• Analyze table reports everything OK: analyze table temptable -> ; +-------------------+---------+----------+----------+ | Table | Op | Msg_type | Msg_text | +-------------------+---------+----------+----------+ | NetWork.temptable | analyze | status | OK | +-------------------+---------+----------+----------+ 1 row in set (0.01 sec) I updated the post with the "describe" results. I found out that, since I left the sample table untouched for about an hour, the stats have been updated. I had to insert another ~100000 records to reproduce the error. – zseeeeee Feb 29 '16 at 10:14
  • show variables like 'innodb_stats_on_metadata'; – jkavalik Feb 29 '16 at 10:57
  • Did the analyze change the plan for status=0? (describe before and after analyze). – jkavalik Feb 29 '16 at 10:58
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DESCRIBE, alias EXPLAIN, estimates the number of rows. In your case (frequent changing of status and deletion), the number are very likely to be very far off. Do not trust it.

EXPLAIN gets its information from "statistics" about the distribution of the data in the table. The statistics are updated at certain times. Version 5.7 does the update at quite different times than 5.5. (What version are you running?)

You have INDEX(status)? Perhaps you should not; it is adding to the problem and not helping the solution in a consistent way. How often are the status changes? The DELETEs? There may be workarounds.

The Optimizer will look at the statistics for status and incorrectly decided that status=0 was too common for using the INDEX, so it did a table scan instead. On the other hand, the stats said that status=2 was rare, so it did use the index and 'instantly' discovered zero rows.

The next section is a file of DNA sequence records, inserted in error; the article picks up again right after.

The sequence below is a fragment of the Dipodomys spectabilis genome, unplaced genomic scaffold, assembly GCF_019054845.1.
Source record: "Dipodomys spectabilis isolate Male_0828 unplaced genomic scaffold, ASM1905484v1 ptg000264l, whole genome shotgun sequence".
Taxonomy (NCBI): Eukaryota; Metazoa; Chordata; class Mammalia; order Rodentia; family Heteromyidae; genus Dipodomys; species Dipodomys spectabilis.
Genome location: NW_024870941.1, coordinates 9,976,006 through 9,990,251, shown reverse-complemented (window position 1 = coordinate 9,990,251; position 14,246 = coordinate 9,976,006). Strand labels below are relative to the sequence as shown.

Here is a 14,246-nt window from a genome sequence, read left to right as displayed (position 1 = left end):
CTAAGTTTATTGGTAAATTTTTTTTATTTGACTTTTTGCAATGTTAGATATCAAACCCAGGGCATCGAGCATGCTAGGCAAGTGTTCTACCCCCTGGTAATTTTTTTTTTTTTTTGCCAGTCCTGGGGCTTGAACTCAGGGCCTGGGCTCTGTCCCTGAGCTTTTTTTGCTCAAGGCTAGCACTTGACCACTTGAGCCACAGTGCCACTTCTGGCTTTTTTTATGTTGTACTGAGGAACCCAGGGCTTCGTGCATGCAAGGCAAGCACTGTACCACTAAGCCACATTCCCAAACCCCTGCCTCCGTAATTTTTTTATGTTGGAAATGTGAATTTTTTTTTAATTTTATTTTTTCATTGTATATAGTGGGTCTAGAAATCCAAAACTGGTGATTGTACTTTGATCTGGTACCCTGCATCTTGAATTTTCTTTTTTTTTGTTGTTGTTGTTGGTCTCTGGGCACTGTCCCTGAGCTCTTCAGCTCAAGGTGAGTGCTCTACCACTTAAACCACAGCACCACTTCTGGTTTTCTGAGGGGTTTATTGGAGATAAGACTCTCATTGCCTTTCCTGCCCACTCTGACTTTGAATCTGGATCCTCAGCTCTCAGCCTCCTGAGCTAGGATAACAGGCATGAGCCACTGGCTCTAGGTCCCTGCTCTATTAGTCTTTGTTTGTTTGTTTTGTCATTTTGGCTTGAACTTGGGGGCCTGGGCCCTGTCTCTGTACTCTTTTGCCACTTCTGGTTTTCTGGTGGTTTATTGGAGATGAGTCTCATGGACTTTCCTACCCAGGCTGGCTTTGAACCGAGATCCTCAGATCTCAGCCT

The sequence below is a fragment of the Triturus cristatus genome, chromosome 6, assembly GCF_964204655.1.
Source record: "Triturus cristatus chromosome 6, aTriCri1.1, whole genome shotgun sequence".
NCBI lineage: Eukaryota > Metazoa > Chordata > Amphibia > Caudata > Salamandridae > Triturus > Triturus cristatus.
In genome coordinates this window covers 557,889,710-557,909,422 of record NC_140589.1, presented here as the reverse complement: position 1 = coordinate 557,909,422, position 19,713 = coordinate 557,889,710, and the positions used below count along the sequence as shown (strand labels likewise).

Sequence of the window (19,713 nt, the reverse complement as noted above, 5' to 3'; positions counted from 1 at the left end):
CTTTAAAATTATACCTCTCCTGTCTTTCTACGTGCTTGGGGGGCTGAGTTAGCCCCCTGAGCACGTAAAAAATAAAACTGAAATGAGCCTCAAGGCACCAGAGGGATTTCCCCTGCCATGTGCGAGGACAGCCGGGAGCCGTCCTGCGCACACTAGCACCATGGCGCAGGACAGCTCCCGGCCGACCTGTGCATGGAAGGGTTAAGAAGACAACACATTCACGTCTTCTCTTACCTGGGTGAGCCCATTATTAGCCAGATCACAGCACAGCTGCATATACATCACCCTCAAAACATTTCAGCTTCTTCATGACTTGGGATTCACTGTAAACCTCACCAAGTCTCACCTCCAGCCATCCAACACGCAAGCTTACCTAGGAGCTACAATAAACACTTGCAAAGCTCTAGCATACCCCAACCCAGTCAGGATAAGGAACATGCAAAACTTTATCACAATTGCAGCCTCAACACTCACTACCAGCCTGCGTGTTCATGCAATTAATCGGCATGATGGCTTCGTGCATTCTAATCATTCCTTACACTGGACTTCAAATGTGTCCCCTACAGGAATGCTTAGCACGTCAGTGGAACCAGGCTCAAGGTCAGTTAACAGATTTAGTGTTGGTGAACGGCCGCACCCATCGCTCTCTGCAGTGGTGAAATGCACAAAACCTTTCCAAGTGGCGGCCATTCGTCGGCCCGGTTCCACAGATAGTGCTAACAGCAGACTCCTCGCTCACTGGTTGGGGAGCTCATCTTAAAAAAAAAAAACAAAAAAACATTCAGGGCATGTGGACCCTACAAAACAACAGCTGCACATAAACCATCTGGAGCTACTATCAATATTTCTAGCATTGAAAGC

Alas, running an EXPLAIN, even immediately after running the equivalent SELECT does not necessarily give you the explain plan for that select. (I suspect this explains the mysterious results you got. I have almost never seen such happen.)

Your test case is not quite correct -- You have only 2 columns, the secondary key and the PRIMARY KEY, so you got Using index; This is unlikely to happen in the 'real' table -- don't you have other fields?

Please try one more thing to help get to the root of this. Rerun the tests with

FLUSH STATUS;
SELECT ... ;    -- (returning emptyset)
SHOW SESSION STATUS LIKE 'Handler%';

This will show whether it actually did an index (or table) scan, and was not just a caching problem, as hinted by @jkavalik .

  • Thank you for your reply. My queries really were running slow, not only the `EXPLAIN' was telling some odd numbers. How often are status changes? It depends, what you mean by often. Every record is inserted with status=0, then it gets processed almost instantly, so there is already a status change around 30ms after insertion, then depending on the result it gets into an 'exception' state or a 'processed state', so that's two status change for every record inserted, but then it is over, that record remains in this state for 72hours . – zseeeeee Mar 5 '16 at 10:19
  • Then, in every hour once runs a command, which deletes records that are more than 72 hours old. If the Optimizer thinks status=0 is too common, why doesn't it know that every status=0 gets updated into status=1 or status=2 or status=3 records, so they will be the common values, not status=0 anymore? – zseeeeee Mar 5 '16 at 10:24
  • I did the FLUSH STATUS. Is it possible, that it changed some behaviour of the whole MySQL server, not only for my current connection? Now everything looks fine (though it's not under full load, it's weekend). It looks like index stats gets updated around every ten seconds. Explain shows the examined row count rising from arund 20-to the 300-500 range in this 10 second period, then it falls back to ~20. We are running version 5.5.31-0 by the way. – zseeeeee Mar 5 '16 at 10:30
  • Try this: Keep the INDEX(status), and add FORCE INDEX(status) on queries where it is appropriate. – Rick James Mar 5 '16 at 18:06
  • Tried that before, didn't help – zseeeeee Mar 7 '16 at 9:06